• The bonded linings are fastened with a special adhesive to the shoe, clamped in place, then cured in an oven. Instead of using an adhesive, some linings are riveted to the shoe.
  • Riveted linings allow for better heat transfer than bonded linings.
Drum Shoe and Brake Installation
  • Before installing the shoes, be sure to sand or stone the inner edge of the shoe to dress down any slight lining or metal nicks and burrs that could interfere with the sliding upon the support pads.
  • A support (backing) plate must be tight on its mount and not bent. Stone the shoe support pads brightly and dress down any burrs or grooves that could cause the shoes to bind or hang up.
  • Using an approved lubricant, lightly coat the support pads and the threads of servo star wheel adjusters. On rear axle parking brakes, lubricate any point of potential binding in the linkage and the cable. Do not lubricate nonservo brake adjusters other than to free a frozen adjuster with penetrating oil.
fr_45.30.3184.gif The areas or pads where the brake show will rub or contact the backing plate.
  • Reassemble the brakes in the reverse order of disassembly. Make sure all parts are in their proper locations and that both brake shoes are properly positioned in either end of the adjuster.
  • Also, both brake shoes should correctly engage the wheel cylinder pushrods and parking brake links.
  • They should be centered on the backing plate. Parking brake links and levers should be in place on the rear brakes.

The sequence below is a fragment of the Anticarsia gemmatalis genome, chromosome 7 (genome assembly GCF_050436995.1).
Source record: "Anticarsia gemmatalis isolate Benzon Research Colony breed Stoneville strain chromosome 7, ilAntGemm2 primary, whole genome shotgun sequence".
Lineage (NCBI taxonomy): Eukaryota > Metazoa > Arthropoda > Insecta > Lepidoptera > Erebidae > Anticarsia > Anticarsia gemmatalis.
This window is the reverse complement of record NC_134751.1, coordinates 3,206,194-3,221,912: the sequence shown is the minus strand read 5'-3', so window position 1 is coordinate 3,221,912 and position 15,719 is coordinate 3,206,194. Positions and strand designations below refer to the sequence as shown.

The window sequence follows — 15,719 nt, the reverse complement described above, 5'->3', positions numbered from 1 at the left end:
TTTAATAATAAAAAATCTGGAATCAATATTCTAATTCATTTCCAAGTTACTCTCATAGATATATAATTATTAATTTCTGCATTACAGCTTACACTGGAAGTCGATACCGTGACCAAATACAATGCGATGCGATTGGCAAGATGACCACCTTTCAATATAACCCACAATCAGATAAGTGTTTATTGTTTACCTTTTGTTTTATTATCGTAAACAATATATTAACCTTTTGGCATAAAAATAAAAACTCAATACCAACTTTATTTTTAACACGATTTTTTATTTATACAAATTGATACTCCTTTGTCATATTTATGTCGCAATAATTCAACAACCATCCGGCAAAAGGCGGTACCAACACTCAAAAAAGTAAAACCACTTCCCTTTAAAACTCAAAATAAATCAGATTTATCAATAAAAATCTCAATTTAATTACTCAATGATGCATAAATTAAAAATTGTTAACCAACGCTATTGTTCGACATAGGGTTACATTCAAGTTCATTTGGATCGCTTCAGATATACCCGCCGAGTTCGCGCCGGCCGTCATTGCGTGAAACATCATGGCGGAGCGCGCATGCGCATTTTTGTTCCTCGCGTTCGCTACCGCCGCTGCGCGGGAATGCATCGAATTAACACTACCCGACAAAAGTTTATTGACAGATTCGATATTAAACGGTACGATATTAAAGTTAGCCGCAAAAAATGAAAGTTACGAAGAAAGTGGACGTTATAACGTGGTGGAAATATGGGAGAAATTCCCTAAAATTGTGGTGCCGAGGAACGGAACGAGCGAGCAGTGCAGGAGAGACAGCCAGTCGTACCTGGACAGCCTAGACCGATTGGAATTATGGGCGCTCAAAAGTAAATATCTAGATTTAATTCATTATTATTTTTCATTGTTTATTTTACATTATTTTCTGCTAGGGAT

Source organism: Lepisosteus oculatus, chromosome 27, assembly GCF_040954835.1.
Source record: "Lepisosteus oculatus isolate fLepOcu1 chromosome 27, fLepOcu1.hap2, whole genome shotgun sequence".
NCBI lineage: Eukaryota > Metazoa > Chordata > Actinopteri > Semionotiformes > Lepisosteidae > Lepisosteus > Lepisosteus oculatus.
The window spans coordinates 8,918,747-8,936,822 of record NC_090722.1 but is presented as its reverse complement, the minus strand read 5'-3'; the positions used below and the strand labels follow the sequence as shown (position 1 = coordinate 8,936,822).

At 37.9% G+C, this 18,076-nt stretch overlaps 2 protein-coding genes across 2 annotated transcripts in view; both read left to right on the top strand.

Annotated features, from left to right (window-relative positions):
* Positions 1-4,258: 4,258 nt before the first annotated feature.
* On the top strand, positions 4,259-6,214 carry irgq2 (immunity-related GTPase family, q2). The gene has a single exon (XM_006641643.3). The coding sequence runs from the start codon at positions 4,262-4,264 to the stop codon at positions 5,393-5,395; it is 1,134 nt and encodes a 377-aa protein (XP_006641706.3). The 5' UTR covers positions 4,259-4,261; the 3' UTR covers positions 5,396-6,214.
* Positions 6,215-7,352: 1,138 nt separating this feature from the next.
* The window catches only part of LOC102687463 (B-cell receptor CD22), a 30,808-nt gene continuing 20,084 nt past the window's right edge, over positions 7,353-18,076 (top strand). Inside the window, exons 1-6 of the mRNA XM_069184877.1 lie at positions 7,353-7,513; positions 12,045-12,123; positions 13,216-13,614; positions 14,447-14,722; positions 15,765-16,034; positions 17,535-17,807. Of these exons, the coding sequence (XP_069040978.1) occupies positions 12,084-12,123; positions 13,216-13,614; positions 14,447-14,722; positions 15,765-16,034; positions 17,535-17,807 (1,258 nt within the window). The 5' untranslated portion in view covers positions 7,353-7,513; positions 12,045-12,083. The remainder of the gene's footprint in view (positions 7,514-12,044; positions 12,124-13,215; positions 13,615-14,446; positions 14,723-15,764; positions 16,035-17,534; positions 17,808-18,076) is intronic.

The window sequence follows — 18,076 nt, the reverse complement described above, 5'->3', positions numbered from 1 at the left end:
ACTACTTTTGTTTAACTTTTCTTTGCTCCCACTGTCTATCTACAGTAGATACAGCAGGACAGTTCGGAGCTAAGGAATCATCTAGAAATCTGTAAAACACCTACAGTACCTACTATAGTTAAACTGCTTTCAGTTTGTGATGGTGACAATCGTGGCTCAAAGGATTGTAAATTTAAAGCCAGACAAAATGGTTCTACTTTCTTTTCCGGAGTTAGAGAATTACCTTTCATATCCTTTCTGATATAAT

• With all of the parts in place, replace the brake drum.

May 22, 2010 | 2004 Dodge Durango

1 Answer

Changing the brake pads


  • Brake linings that are worn to within 1/32 inch (0.79 mm) of a rivet head or that have been contaminated with brake fluid, grease, or oil must be replaced.
f45-27.gif Potential brake shoe problems. Courtesy of Wagner Brake Products.
  • Failure to replace worn linings results in a scored drum. When it is necessary to replace brake shoes, they must also be replaced on the wheel on the opposite side of the vehicle. Inspect brake shoes for distortion, cracks, or looseness. If these conditions exist, the shoe must be discarded.
  • Do not let brake fluid, oil, or grease touch the brake lining.
  • If a brake lining kit is used to replace the linings, follow the instructions in the kit and install all the parts provided.
  • The two general methods of attaching the linings to the brake shoes are bonding and riveting.
  • The bonded linings are fastened with a special adhesive to the shoe, clamped in place, then cured in an oven. Instead of using an adhesive, some linings are riveted to the shoe.
  • Riveted linings allow for better heat transfer than bonded linings.
Drum Shoe and Brake Installation
  • Before installing the shoes, be sure to sand or stone the inner edge of the shoe to dress down any slight lining or metal nicks and burrs that could interfere with the sliding upon the support pads.
  • A support (backing) plate must be tight on its mount and not bent. Stone the shoe support pads brightly and dress down any burrs or grooves that could cause the shoes to bind or hang up.
  • Using an approved lubricant, lightly coat the support pads and the threads of servo star wheel adjusters. On rear axle parking brakes, lubricate any point of potential binding in the linkage and the cable. Do not lubricate nonservo brake adjusters other than to free a frozen adjuster with penetrating oil.